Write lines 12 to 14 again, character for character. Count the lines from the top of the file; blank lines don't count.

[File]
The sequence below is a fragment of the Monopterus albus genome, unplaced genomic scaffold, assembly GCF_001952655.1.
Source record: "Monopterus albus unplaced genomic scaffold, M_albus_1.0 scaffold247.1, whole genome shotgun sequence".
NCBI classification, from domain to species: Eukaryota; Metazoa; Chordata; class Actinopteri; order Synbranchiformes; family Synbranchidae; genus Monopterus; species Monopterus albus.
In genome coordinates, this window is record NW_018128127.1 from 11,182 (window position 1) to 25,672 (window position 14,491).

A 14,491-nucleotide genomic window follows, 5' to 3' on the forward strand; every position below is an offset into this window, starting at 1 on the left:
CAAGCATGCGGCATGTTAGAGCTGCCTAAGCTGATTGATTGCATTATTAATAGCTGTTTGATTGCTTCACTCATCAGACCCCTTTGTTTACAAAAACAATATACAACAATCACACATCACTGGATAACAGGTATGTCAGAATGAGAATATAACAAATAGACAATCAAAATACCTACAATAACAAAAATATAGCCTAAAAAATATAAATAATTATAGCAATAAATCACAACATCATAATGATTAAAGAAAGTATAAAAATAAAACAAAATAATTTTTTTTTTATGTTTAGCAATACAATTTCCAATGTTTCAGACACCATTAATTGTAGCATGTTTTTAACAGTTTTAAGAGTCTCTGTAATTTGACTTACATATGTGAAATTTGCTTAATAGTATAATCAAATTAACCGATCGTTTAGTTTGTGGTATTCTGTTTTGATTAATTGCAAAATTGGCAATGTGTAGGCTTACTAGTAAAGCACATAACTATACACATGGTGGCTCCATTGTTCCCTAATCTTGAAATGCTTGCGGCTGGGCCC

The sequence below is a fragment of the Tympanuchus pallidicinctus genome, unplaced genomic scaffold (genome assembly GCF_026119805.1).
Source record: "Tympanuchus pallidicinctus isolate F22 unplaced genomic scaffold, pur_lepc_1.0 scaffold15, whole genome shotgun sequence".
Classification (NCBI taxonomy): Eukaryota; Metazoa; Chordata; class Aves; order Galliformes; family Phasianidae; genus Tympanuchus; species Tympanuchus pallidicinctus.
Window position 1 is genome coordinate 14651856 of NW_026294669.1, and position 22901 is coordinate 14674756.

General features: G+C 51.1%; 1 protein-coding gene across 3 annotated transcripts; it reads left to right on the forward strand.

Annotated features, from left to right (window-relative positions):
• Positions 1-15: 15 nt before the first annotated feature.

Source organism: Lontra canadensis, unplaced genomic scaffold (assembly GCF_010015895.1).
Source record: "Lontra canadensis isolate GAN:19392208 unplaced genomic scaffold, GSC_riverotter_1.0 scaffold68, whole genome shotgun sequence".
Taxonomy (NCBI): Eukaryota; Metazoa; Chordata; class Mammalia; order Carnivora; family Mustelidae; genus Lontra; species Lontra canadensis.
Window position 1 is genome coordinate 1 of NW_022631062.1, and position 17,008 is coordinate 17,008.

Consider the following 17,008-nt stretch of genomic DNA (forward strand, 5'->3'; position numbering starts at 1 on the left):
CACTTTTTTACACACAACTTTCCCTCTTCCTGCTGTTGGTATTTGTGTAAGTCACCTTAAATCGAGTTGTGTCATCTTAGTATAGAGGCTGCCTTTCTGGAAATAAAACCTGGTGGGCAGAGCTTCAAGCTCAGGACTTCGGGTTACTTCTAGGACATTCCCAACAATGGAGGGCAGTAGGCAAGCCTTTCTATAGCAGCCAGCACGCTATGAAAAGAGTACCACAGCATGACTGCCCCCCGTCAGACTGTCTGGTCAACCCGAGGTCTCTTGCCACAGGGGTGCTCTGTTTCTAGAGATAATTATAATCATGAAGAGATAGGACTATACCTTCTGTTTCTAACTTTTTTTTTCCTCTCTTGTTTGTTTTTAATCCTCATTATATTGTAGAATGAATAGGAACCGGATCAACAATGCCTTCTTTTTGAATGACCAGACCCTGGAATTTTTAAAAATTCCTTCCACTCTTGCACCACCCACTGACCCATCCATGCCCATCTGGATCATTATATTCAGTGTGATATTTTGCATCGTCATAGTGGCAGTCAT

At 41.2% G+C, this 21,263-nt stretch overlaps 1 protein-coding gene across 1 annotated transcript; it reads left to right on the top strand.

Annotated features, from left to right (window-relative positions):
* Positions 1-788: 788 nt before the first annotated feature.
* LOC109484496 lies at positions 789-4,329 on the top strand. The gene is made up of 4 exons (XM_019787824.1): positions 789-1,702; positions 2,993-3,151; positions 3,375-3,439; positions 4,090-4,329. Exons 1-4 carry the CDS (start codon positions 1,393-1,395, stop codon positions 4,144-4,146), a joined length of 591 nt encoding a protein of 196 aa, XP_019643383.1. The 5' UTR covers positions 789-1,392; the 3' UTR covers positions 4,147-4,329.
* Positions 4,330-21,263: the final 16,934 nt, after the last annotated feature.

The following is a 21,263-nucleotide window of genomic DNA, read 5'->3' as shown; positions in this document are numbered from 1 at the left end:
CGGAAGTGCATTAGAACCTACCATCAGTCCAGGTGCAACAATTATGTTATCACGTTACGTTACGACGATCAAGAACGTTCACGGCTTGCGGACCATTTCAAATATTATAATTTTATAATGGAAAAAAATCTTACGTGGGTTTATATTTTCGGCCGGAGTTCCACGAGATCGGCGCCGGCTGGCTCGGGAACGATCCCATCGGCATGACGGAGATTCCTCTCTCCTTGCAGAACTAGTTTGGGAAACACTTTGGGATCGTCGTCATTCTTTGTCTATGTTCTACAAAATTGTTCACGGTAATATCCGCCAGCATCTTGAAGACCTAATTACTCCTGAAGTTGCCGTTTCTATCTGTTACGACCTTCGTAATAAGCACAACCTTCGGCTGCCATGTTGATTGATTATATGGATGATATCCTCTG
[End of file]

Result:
Annotated features, from left to right (window-relative positions):
• Positions 1-15: 15 nt before the first annotated feature.

Source organism: Lontra canadensis, unplaced genomic scaffold (assembly GCF_010015895.1).